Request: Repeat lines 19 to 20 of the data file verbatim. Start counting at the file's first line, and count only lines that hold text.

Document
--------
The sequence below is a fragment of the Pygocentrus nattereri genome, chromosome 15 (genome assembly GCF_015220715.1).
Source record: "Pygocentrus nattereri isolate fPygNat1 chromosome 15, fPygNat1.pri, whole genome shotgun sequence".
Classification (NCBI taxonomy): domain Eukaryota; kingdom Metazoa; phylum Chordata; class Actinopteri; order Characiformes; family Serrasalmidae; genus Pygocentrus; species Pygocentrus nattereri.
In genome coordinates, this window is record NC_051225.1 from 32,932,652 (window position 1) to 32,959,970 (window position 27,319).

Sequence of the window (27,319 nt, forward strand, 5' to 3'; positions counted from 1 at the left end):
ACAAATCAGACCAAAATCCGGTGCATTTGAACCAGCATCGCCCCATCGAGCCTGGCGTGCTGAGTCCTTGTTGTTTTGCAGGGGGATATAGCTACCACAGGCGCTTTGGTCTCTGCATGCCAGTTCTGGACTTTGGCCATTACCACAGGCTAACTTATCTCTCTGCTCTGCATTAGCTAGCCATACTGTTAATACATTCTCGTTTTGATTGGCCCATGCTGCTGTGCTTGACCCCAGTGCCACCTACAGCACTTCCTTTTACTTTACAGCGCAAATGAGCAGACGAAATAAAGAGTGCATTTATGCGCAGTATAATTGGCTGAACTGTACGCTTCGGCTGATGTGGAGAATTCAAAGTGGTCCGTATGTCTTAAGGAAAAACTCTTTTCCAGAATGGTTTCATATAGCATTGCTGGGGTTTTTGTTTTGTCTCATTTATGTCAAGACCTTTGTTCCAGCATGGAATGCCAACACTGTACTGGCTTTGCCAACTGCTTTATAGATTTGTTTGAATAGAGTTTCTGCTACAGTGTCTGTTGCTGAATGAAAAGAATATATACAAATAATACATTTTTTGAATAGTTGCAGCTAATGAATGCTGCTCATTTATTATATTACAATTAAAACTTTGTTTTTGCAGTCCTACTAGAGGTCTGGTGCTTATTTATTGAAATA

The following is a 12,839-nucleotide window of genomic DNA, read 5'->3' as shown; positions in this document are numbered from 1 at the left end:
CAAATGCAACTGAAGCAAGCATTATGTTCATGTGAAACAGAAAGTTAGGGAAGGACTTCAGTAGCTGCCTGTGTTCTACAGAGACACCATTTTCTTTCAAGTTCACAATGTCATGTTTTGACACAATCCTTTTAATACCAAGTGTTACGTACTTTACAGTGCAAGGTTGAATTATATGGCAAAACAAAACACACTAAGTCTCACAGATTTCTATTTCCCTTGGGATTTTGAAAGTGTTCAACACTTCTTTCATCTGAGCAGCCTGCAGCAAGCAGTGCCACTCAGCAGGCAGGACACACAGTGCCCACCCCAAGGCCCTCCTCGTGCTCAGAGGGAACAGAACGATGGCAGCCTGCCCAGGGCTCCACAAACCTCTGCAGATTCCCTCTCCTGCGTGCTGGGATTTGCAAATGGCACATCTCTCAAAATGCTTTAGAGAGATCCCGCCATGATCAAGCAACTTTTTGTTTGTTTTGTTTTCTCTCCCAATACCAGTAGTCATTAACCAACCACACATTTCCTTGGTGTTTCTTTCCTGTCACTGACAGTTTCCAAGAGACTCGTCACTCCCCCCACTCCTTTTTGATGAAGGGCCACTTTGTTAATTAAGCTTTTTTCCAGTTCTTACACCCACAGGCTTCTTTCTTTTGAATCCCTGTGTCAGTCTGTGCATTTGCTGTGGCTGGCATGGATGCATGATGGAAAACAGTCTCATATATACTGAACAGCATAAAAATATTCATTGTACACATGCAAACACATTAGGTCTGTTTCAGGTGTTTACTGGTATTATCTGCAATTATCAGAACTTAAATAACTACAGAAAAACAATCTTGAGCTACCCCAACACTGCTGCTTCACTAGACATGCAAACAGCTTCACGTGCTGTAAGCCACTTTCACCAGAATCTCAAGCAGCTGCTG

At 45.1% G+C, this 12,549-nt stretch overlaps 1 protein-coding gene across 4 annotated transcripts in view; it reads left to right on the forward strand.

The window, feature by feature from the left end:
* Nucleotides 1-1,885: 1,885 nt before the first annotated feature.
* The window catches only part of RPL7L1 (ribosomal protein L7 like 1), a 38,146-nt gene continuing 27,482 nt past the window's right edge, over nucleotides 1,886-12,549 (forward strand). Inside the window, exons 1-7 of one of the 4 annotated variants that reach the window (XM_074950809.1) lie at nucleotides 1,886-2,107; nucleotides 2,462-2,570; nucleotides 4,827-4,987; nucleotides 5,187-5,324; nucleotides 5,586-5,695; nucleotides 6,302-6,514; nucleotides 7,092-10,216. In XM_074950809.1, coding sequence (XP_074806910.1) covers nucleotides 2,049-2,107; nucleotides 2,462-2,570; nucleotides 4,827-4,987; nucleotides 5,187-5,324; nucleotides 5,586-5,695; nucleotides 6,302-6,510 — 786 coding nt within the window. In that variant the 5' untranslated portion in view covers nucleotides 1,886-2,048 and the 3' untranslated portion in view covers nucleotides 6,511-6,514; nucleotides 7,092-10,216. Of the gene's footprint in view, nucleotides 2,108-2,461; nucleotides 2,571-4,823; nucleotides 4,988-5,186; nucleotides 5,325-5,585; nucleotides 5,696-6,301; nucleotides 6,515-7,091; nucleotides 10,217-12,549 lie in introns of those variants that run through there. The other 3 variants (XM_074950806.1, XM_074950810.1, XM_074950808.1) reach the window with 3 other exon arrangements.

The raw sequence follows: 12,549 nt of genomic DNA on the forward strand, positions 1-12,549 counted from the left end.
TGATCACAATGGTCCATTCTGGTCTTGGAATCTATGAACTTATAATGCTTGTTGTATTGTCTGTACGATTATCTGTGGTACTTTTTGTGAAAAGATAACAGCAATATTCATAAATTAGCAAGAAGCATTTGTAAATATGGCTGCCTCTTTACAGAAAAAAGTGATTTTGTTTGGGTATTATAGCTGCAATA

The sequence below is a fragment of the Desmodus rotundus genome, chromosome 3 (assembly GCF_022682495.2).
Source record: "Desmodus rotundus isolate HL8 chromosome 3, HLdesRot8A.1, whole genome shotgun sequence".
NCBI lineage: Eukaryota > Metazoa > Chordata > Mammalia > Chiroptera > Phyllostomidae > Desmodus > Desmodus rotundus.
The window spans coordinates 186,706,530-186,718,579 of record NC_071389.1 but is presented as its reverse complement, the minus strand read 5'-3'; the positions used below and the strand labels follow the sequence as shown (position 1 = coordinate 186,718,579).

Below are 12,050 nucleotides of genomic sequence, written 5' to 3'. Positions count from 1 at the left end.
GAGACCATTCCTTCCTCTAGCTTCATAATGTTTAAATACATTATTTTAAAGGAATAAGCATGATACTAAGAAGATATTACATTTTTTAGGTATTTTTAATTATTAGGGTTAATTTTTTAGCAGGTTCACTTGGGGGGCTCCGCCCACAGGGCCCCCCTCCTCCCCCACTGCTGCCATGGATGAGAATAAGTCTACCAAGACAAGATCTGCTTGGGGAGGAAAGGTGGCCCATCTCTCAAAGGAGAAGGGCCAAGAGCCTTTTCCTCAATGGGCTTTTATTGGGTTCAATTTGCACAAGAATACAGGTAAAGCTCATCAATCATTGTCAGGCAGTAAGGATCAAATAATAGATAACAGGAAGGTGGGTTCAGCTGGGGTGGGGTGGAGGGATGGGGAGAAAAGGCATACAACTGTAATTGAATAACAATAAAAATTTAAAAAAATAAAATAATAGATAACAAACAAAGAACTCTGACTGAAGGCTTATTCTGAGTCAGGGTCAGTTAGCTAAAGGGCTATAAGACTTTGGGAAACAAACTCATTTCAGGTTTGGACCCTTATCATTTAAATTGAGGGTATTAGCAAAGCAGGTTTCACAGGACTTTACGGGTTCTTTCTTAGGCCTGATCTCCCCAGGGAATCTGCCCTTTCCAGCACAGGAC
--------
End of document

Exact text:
Below are 12,050 nucleotides of genomic sequence, written 5' to 3'. Positions count from 1 at the left end.
GAGACCATTCCTTCCTCTAGCTTCATAATGTTTAAATACATTATTTTAAAGGAATAAGCATGATACTAAGAAGATATTACATTTTTTAGGTATTTTTAATTATTAGGGTTAATTTTTTAGCAGGTTCACTTGGGGGGCTCCGCCCACAGGGCCCCCCTCCTCCCCCACTGCTGCCATGGATGAGAATAAGTCTACCAAGACAAGATCTGCTTGGGGAGGAAAGGTGGCCCATCTCTCAAAGGAGAAGGGCCAAGAGCCTTTTCCTCAATGGGCTTTTATTGGGTTCAATTTGCACAAGAATACAGGTAAAGCTCATCAATCATTGTCAGGCAGTAAGGATCAAATAATAGATAACAGGAAGGTGGGTTCAGCTGGGGTGGGGTGGAGGGATGGGGAGAAAAGGCATACAACTGTAATTGAATAACAATAAAAATTTAAAAAAATAAAATAATAGATAACAAACAAAGAACTCTGACTGAAGGCTTATTCTGAGTCAGGGTCAGTTAGCTAAAGGGCTATAAGACTTTGGGAAACAAACTCATTTCAGGTTTGGACCCTTATCATTTAAATTGAGGGTATTAGCAAAGCAGGTTTCACAGGACTTTACGGGTTCTTTCTTAGGCCTGATCTCCCCAGGGAATCTGCCCTTTCCAGCACAGGAC